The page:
While motoring through the Cotswolds in England several years ago, we came to a quaint village of narrow streets and gray stone houses, some with thatched roofs. While driving around the village, we recognized that we had seen the same landmark four times. We came to the conclusion that we were lost.
We slowed and flagged a man afoot and asked for directions to the road to Stow-on-the-Wold. He quickly assessed the situation and suggested that, "First, we've got to get you out of this parking lot!"
The next morning we drove a few miles north to Moreton on Marsh to experience a weekly outdoor market on the mall. After parking the car, we each chose a direction in which to explore.
I spotted a hardware store a short distance away that intrigued me. I was pleased to see the items for sale in bins and on shelves where one could pick them up individually, as opposed to prepackaged items, five or six together to purchase at once here in the States. After browsing about, I stopped by the cash register.
An older, mustachioed man asked, "Where are you going, Yank?"
I said, "After England, France."
He replied, with a growl in his voice, "The only reason to go to France is to fight!"
Earlier on that same trip, we four friends were having supper at an English pub. After giving our entree orders to the wait person, we decided we'd like to have a beverage before our meal. I volunteered to go to the bar and place the orders.
I was greeted by the barkeep with a cheery, "Good evening, where are you from?"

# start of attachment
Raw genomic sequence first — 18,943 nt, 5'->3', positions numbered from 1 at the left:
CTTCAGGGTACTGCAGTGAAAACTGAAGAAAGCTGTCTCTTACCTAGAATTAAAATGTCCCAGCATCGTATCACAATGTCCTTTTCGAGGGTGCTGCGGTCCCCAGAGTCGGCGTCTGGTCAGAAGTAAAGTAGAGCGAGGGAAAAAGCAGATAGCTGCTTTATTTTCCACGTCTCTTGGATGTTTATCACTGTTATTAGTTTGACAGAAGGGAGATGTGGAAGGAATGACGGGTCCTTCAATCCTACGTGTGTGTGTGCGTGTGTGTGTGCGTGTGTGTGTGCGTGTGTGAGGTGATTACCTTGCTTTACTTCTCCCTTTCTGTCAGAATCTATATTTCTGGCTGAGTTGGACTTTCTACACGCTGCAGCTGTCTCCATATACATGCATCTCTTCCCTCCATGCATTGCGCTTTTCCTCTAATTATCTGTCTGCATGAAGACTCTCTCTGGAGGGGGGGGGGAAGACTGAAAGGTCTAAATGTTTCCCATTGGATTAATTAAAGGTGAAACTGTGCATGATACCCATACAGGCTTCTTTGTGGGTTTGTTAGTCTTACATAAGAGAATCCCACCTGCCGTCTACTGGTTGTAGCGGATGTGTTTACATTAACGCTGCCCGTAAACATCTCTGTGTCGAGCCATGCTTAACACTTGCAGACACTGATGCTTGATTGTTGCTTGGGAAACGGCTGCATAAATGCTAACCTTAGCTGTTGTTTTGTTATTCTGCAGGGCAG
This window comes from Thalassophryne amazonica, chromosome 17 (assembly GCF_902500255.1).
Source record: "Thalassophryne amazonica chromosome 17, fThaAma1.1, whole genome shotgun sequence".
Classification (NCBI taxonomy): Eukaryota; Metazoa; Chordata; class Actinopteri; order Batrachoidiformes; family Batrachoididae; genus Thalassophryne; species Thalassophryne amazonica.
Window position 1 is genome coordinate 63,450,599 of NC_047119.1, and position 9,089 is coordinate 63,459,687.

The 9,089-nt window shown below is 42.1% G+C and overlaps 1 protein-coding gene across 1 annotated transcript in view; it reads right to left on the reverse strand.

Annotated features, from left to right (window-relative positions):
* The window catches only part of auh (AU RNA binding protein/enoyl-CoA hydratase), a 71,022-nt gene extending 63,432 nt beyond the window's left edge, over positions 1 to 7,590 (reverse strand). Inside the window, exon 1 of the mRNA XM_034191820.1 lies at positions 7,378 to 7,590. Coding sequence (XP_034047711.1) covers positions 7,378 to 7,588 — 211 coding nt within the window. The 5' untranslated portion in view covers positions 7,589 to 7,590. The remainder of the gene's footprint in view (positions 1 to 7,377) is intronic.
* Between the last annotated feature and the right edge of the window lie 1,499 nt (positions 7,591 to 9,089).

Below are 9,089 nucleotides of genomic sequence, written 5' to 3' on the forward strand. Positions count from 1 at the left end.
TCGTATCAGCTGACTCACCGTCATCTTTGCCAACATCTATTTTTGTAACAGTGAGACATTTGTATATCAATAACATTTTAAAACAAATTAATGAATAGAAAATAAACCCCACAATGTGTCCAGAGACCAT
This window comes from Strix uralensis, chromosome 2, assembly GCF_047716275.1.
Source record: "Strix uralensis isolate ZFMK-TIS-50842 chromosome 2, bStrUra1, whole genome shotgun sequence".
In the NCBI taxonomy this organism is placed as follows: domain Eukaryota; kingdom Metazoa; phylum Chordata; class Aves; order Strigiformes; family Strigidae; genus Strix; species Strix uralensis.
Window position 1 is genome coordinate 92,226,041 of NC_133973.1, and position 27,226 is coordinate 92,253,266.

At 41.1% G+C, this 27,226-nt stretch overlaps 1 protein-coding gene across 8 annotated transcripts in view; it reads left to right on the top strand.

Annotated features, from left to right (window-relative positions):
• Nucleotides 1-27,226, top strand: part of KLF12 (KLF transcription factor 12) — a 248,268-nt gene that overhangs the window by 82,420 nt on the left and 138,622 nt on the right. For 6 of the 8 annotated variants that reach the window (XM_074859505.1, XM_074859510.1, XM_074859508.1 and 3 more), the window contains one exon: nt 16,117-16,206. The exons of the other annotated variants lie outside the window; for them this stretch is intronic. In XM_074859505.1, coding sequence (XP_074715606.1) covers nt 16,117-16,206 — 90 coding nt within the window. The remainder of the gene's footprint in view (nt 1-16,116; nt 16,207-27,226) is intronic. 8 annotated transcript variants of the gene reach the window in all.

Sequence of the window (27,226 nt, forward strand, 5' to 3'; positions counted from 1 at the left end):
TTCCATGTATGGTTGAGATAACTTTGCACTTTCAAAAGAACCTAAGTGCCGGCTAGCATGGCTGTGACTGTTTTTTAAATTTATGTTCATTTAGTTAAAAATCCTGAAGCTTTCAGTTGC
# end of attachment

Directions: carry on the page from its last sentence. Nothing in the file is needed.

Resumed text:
''Ohio," I said, and proceeded to place the beverage orders.
He wanted to know where we were going next and I said, "To France."
He said that many of the French people are very proud of their language and like to hear it spoken by visitors. It's best to speak French whenever possible - even if your spoken word is less than correct, they like your effort to try.
I said, "I understand the French can be hard to get along with sometimes."
''Yes," he said, "but there are understanding people and arbitrary people everywhere."
On another trip, when I was much younger, our party stayed overnight in the German city of Koblenz. It is located at the point where the Moselle River empties into the Rhine River. After most everybody had gone to bed, I, being full of excitement with this adventure, had the urge to see more of this old city.
I returned to our hotel sometime after midnight and fell into conversation with the night clerk. He wasn't a particularly agreeable man, but I led him to talk about aspects of World War II, which had concluded some 14 years prior. It turned out that he had been a member of the Panzers, the driver of a tank.
He concluded the conversation by saying, "Our generals let us down. We should have beaten you guys."
I didn't choose to argue with him further, so I bid him good night.
After our daughter Alice graduated from high school, she was chosen by the Warren Rotary Club to be an exchange student to Sweden. While she was there, my wife, my mother and I flew over to visit her. We met some of Alice's newfound friends. One girl asked me, in a pleasant way, if I wouldn't rather speak English the way the English do.
I said, "No, I'm an American and I enjoy speaking the American language."
It's differences like that that make the people of the world interesting.
I became lost in Allentown, Pa., one time. I went into a convenience store to ask for directions. The fellow behind the counter was a jovial sort who told me to take the next left, drive two miles, and I'd be at my destination.
I turned to leave, then returned to say to the man, "Wouldn't it be more direct if I turned right?"
He laughed and said, "Would I lie to you? How long have we known each other?"
A short conversation on another journey that made me laugh.